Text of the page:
Boostlingo's, there are a lot of moving parts and people with different
roles on the platform -- interpreters, interpreter managers, agency
administrators, clients and client account administrators, to name a few.
Each has its own set of capabilities and specific access to relevant parts
of the system. For this column, I'll focus on the interpreter interface.
The interpreter interface allows you to take
audio and video calls from a desktop computer, tablet or smartphone. Since
the platform is currently designed to handle consecutive interpreting in
OPI and VRI settings, it is simple to use and easy to connect and
disconnect. Currently, the video resolution maxes out at 720p with 30fps.
That's standard for web conferencing today, but barely passable for VRI
between visual and spoken languages. ASL interpreters I have spoken with
have said 720p at 60fps makes their job much easier.
It is important to note that the Boostlingo
platform currently allows only point-to-point video connections, which
works fine for the vast majority of VRI scenarios today, where the parties
who need the interpreting service are in the same physical space and only
the interpreter needs to connect remotely. Boostlingo techs shared that
multipoint video is on their development roadmap, which is important since more
interpreted interactions are now taking place with the parties in different
locations (e.g. telemedicine, where doctor and patient are in separate
places, or attorney-client conferences that take place via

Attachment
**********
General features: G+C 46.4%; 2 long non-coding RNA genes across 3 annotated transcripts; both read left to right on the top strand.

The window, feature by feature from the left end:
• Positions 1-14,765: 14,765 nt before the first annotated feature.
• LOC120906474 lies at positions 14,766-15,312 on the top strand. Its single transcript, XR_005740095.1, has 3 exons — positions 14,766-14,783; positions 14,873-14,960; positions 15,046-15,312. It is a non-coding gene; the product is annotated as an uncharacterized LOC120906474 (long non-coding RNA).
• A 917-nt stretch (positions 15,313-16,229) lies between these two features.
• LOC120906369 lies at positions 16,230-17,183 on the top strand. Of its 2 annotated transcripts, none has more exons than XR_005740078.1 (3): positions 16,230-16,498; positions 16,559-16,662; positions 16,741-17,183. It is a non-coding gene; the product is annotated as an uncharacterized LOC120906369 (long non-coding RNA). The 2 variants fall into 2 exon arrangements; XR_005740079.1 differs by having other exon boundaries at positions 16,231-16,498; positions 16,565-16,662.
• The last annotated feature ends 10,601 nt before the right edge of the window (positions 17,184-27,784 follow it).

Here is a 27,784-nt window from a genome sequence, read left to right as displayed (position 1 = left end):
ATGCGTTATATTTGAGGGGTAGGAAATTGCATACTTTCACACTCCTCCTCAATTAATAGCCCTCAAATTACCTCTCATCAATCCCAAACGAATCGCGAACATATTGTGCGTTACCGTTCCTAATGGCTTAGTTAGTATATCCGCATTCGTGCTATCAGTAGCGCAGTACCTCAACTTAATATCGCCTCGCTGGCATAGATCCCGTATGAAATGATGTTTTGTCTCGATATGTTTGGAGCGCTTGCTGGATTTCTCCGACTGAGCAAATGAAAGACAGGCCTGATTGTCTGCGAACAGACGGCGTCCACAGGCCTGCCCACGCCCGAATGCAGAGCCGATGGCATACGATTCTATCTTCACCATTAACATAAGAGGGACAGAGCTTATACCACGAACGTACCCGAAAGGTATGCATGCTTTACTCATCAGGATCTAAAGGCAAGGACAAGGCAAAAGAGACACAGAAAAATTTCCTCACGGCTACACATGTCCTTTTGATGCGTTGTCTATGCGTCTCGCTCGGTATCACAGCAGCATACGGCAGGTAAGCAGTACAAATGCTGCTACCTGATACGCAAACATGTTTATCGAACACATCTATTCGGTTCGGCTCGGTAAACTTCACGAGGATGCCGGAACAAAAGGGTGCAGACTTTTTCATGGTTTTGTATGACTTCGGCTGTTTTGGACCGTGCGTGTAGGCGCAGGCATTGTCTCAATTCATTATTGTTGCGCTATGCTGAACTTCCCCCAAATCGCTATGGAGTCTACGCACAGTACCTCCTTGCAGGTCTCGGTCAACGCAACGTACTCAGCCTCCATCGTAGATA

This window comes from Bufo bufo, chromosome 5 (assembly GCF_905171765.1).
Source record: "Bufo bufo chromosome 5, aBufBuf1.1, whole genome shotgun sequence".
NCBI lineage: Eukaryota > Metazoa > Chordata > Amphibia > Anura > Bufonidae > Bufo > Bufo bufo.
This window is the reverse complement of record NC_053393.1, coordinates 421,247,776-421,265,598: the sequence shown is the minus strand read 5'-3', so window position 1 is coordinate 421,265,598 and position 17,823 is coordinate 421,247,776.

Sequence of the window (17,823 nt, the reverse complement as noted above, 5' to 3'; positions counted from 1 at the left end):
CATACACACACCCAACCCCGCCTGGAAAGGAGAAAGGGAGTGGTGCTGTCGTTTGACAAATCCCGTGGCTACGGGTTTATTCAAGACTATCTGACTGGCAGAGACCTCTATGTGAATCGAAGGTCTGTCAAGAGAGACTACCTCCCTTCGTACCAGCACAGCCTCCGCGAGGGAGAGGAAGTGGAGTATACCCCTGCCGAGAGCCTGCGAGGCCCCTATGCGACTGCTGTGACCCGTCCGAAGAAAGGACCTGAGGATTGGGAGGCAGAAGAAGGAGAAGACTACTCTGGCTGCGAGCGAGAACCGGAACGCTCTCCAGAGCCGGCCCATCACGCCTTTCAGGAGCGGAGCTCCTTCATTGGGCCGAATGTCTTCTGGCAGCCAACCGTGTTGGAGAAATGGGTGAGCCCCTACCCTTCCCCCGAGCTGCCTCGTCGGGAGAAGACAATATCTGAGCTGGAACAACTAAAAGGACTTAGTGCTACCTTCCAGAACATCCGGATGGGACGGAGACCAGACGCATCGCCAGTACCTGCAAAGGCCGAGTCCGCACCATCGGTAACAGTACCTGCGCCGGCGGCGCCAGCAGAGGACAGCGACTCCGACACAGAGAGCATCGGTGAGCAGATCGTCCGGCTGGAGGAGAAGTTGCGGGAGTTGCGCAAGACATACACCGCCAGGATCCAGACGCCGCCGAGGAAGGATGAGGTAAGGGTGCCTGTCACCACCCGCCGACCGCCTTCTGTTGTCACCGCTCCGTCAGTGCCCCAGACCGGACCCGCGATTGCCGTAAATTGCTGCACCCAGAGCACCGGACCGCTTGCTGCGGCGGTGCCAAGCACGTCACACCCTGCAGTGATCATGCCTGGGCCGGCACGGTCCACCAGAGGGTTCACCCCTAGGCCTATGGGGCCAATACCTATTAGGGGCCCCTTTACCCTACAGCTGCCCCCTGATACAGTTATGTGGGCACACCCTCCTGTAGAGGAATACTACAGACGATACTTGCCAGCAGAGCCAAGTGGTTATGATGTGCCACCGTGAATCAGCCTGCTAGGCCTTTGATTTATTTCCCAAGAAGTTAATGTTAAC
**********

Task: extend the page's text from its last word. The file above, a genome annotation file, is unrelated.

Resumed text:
One of the biggest challenges in interpreter
staffing today is performance evaluation. For decades, the standard has
been if the client didn't complain, things must have gone well. Hardly a
best practice. With the advent of user rating systems (e.g. Amazon's product
ratings, Rotten Tomatoes aggregate ratings for movies or Uber's driver
ratings) consumers have become accustomed to giving a quick rating to just
about any experience or product and checking these ratings when choosing a
product or service.
Boostlingo has included a 360-degree rating
tool (1 to 5 stars) for two variables -- experience and call quality. Both
the client who requested the interpreting service and the interpreter
complete this step at the end of each call, hence the 360-degree nature of
the rating -- both client and interpreter are rated. As an interpreter
completes more remote assignments, his/her rating begins to stabilize as
more data is available to calculate the average rating from all
interactions. The same is true for the client. The five-star rating system
provides both client and interpreter with a quick way to assess their
experience and an incentive to perform at their best. if the client is
using the app for OPI or VRI, the interpreter's star rating appears below
his or her picture when connecting to a call.
Although these quick rating systems leave
much to be desired and allow for no nuance or feedback, they may serve as a
step forward from the no-complaints-all-must-have-gone-ok strategy.
Boostlingo has built an amazing system that
has the potential to expand the reach of OPI and VRI interpreting. It is
one very important piece of a larger puzzle to make language services more
available than ever (the other two being client adoption and interpreter
recruitment). To riff off a celebrated phrase from the old Kevin Costner
movie "Field of Dreams,"
-- they have built it, now it will be important to see who comes.
Do you have a question about a specific
technology? Or would you like to learn more about a specific interpreting
platform, interpreter console or supporting technology? Send us an email at